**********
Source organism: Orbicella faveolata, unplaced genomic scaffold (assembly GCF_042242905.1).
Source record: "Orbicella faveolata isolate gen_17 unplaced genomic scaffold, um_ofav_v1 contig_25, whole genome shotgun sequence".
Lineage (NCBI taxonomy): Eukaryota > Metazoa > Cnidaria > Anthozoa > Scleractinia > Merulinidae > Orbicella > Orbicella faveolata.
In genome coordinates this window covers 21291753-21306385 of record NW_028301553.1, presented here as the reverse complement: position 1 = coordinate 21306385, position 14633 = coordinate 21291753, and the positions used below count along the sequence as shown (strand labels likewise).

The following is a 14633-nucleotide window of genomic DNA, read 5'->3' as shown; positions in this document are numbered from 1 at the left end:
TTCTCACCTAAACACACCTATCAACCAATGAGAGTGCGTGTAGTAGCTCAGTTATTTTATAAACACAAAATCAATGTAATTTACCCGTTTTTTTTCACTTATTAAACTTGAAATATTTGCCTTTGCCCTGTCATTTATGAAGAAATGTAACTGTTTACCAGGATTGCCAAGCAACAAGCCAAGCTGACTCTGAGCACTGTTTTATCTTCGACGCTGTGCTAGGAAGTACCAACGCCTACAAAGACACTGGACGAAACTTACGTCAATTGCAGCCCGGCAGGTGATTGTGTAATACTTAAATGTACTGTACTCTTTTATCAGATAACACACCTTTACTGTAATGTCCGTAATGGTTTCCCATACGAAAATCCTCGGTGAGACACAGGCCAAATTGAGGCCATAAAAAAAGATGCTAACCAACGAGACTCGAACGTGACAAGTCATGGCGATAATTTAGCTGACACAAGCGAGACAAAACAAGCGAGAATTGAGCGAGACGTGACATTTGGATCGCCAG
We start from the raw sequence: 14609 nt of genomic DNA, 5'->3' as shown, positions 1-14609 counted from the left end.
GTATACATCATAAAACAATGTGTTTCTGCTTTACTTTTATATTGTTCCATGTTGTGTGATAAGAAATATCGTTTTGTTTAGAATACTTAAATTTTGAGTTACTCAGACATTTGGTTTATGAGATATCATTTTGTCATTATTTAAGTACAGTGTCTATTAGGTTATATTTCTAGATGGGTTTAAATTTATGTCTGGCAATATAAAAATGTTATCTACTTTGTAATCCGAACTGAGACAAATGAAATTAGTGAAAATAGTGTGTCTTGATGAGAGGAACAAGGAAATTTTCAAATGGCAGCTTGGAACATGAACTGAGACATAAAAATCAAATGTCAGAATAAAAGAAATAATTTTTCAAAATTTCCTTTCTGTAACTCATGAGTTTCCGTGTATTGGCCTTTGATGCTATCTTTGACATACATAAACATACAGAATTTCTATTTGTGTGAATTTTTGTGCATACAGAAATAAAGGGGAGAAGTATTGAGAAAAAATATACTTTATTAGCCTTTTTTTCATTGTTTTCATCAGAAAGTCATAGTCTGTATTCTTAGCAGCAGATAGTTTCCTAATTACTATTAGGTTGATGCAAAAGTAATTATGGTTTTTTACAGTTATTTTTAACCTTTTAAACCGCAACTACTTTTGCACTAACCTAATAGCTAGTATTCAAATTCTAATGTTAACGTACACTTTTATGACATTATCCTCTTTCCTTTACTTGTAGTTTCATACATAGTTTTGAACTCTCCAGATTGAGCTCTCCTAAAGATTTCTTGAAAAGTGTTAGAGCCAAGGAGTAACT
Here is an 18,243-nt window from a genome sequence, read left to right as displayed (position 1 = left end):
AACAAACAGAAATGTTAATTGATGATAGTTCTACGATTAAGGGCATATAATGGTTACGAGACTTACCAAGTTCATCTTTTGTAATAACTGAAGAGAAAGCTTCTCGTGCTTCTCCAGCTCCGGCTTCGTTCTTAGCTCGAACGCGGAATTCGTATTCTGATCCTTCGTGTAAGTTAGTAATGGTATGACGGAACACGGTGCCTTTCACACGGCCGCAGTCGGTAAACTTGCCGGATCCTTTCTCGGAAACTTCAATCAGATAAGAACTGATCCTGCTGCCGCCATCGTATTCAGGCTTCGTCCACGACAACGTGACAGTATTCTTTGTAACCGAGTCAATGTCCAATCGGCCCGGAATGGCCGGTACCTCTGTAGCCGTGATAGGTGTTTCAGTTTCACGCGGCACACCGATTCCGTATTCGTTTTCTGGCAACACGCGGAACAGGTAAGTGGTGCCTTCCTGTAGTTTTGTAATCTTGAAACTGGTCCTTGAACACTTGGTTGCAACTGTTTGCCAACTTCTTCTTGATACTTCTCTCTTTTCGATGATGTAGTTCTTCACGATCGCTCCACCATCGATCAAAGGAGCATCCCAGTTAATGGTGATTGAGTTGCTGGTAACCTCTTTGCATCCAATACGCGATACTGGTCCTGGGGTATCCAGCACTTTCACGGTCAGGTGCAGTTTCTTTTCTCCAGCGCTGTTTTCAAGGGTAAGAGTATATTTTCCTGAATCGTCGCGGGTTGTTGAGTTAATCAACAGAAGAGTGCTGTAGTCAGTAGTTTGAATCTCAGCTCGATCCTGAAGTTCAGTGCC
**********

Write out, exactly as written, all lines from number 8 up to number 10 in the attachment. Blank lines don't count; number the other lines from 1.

GTATACATCATAAAACAATGTGTTTCTGCTTTACTTTTATATTGTTCCATGTTGTGTGATAAGAAATATCGTTTTGTTTAGAATACTTAAATTTTGAGTTACTCAGACATTTGGTTTATGAGATATCATTTTGTCATTATTTAAGTACAGTGTCTATTAGGTTATATTTCTAGATGGGTTTAAATTTATGTCTGGCAATATAAAAATGTTATCTACTTTGTAATCCGAACTGAGACAAATGAAATTAGTGAAAATAGTGTGTCTTGATGAGAGGAACAAGGAAATTTTCAAATGGCAGCTTGGAACATGAACTGAGACATAAAAATCAAATGTCAGAATAAAAGAAATAATTTTTCAAAATTTCCTTTCTGTAACTCATGAGTTTCCGTGTATTGGCCTTTGATGCTATCTTTGACATACATAAACATACAGAATTTCTATTTGTGTGAATTTTTGTGCATACAGAAATAAAGGGGAGAAGTATTGAGAAAAAATATACTTTATTAGCCTTTTTTTCATTGTTTTCATCAGAAAGTCATAGTCTGTATTCTTAGCAGCAGATAGTTTCCTAATTACTATTAGGTTGATGCAAAAGTAATTATGGTTTTTTACAGTTATTTTTAACCTTTTAAACCGCAACTACTTTTGCACTAACCTAATAGCTAGTATTCAAATTCTAATGTTAACGTACACTTTTATGACATTATCCTCTTTCCTTTACTTGTAGTTTCATACATAGTTTTGAACTCTCCAGATTGAGCTCTCCTAAAGATTTCTTGAAAAGTGTTAGAGCCAAGGAGTAACT
Here is an 18,243-nt window from a genome sequence, read left to right as displayed (position 1 = left end):
AACAAACAGAAATGTTAATTGATGATAGTTCTACGATTAAGGGCATATAATGGTTACGAGACTTACCAAGTTCATCTTTTGTAATAACTGAAGAGAAAGCTTCTCGTGCTTCTCCAGCTCCGGCTTCGTTCTTAGCTCGAACGCGGAATTCGTATTCTGATCCTTCGTGTAAGTTAGTAATGGTATGACGGAACACGGTGCCTTTCACACGGCCGCAGTCGGTAAACTTGCCGGATCCTTTCTCGGAAACTTCAATCAGATAAGAACTGATCCTGCTGCCGCCATCGTATTCAGGCTTCGTCCACGACAACGTGACAGTATTCTTTGTAACCGAGTCAATGTCCAATCGGCCCGGAATGGCCGGTACCTCTGTAGCCGTGATAGGTGTTTCAGTTTCACGCGGCACACCGATTCCGTATTCGTTTTCTGGCAACACGCGGAACAGGTAAGTGGTGCCTTCCTGTAGTTTTGTAATCTTGAAACTGGTCCTTGAACACTTGGTTGCAACTGTTTGCCAACTTCTTCTTGATACTTCTCTCTTTTCGATGATGTAGTTCTTCACGATCGCTCCACCATCGATCAAAGGAGCATCCCAGTTAATGGTGATTGAGTTGCTGGTAACCTCTTTGCATCCAATACGCGATACTGGTCCTGGGGTATCCAGCACTTTCACGGTCAGGTGCAGTTTCTTTTCTCCAGCGCTGTTTTCAAGGGTAAGAGTATATTTTCCTGAATCGTCGCGGGTTGTTGAGTTAATCAACAGAAGAGTGCTGTAGTCAGTAGTTTGAATCTCAGCTCGATCCTGAAGTTCAGTGCC